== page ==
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Hindi should be 2nd language: Home Minister

Hindi should be 2nd language: Home MinisterMinister Amit Shah
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Seeking to put to rest the controversy over his remarks on Hindi, Union Home Minister Amit Shah on Wednesday said he has never asked for imposition of Hindi anywhere in the country but advocated its use as the second language.

Ranchi : Seeking to put to rest the controversy over his remarks on Hindi, Union Home Minister Amit Shah on Wednesday said he has never asked for imposition of Hindi anywhere in the country but advocated its use as the second language. Shah said he has been repeatedly pitching for strengthening regional languages.

"I too come from a non-Hindi speaking state. I come from Gujarat where Gujarati is the language, not Hindi. One has to listen to my speech carefully. If someone wants to do politics, it is their choice," he said at an event organised by Hindi daily 'Hindustan' here.

He was referring to his speech on the occasion of Hindi Divas where he made a pitch for a common language for India, drawing strong reaction from southern parties which vowed to oppose any attempt to "impose" Hindi.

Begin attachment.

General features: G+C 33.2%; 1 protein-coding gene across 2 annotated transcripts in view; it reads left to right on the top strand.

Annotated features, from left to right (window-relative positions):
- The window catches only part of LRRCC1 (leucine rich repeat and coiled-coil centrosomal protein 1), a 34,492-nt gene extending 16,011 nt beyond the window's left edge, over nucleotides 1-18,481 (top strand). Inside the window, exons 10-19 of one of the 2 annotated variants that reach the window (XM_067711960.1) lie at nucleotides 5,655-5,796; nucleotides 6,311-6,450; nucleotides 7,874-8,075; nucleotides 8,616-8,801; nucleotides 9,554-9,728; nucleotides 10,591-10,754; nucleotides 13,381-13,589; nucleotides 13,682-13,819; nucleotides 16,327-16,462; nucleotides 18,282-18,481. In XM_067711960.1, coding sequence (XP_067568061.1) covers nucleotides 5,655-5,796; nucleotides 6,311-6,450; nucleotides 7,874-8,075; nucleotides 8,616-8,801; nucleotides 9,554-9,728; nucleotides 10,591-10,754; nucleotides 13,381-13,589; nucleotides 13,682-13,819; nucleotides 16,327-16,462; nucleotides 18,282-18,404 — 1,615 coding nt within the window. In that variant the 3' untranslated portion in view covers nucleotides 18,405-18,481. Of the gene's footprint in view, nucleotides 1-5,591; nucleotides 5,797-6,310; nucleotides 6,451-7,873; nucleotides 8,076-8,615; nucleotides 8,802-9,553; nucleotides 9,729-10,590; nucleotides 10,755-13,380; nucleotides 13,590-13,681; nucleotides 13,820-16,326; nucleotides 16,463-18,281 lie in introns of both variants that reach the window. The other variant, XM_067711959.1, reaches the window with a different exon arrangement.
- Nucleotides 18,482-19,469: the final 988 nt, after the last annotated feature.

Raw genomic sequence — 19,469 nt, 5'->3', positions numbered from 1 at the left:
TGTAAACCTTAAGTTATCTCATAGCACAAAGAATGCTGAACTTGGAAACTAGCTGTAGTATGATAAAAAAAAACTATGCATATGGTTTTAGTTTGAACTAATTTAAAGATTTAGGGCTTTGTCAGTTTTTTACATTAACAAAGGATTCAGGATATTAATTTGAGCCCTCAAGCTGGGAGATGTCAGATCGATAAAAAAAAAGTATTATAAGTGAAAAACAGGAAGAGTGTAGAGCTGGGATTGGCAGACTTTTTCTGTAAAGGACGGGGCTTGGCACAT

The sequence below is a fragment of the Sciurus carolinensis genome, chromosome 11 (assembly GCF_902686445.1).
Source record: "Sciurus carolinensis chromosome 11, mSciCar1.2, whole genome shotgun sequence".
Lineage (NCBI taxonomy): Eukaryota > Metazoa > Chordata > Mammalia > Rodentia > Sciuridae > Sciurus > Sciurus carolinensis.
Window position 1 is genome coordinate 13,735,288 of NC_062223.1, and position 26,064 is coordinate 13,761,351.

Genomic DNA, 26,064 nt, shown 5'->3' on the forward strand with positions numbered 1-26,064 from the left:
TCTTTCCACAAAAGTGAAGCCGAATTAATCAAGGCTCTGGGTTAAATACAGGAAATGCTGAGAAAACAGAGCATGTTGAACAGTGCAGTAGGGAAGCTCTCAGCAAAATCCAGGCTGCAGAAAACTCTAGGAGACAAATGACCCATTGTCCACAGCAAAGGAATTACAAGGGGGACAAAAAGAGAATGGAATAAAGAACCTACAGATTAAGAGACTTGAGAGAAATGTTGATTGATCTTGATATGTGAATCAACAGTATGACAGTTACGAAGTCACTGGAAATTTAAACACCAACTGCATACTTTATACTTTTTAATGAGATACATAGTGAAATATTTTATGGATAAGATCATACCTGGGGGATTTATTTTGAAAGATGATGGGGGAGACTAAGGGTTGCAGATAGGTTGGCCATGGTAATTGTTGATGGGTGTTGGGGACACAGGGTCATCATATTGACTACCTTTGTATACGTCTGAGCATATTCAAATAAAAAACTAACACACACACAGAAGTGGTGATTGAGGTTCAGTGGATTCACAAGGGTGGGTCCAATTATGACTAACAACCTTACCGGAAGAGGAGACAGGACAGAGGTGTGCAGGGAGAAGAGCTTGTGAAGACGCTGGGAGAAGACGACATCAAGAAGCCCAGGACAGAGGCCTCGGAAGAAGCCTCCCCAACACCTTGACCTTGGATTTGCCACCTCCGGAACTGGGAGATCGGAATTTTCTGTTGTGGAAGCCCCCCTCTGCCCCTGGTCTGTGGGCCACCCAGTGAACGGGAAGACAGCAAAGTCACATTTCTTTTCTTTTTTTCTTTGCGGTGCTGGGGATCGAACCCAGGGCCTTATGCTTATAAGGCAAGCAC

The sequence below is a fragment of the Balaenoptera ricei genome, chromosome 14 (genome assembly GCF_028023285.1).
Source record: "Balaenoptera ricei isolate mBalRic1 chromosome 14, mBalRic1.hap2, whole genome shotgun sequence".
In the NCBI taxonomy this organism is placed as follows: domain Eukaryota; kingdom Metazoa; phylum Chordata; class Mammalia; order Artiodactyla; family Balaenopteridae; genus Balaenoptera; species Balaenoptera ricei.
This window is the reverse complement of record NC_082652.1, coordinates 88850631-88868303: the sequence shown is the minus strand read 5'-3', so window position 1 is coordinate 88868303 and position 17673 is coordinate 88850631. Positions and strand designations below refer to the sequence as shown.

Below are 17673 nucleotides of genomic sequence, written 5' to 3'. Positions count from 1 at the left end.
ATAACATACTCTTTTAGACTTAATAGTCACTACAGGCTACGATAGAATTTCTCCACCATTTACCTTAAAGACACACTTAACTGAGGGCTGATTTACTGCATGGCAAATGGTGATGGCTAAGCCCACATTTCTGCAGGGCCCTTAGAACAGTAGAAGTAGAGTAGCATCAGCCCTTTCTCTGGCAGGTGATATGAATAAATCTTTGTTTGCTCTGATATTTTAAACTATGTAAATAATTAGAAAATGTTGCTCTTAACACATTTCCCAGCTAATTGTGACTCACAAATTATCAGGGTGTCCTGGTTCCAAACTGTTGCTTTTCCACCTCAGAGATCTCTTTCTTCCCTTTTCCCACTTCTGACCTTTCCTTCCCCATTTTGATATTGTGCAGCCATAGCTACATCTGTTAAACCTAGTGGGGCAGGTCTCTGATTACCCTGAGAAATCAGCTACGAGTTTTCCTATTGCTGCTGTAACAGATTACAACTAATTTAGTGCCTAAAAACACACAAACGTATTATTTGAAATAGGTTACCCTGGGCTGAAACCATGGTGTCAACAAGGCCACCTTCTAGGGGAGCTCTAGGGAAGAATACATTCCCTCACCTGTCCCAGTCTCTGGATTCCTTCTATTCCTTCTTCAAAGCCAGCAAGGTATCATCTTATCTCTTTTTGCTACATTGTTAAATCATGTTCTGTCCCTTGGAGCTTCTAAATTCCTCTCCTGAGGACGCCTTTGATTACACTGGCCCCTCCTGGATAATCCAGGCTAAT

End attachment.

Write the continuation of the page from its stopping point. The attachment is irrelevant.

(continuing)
The Home Minister said to end the confusion, people should listen to his speech carefully where he repeatedly said that Indian languages should be strengthened and people should realise their necessity.

"I have just made the request. I have failed to understand what is wrong in that," he said. Shah, who is the BJP chief, said someday there has to be a movement in the country for strengthening local languages "or else India would be like New Zealand and Australia".

Don't impose Hindi, says Rajini Superstar Rajinikanth said the concept of a common langauge in India was not possible and asserted any attempts of Hindi imposition will not be only be resisted by southern states, but even many in the North.

The superstar said Hindi should not be imposed as the concept of a common language was "unfortunately" not possible in the country. "A common language not just for India but any country is good for its unity and progress.

Unfortunately, (one cannot) bring a common language in our country. So you cannot impose any language," he told reporters at the airport in Chennai. "Especially, if you impose Hindi, not just Tamil Nadu, no southern state will accept that. Many Sates in northern parts will also not accept that," he said.

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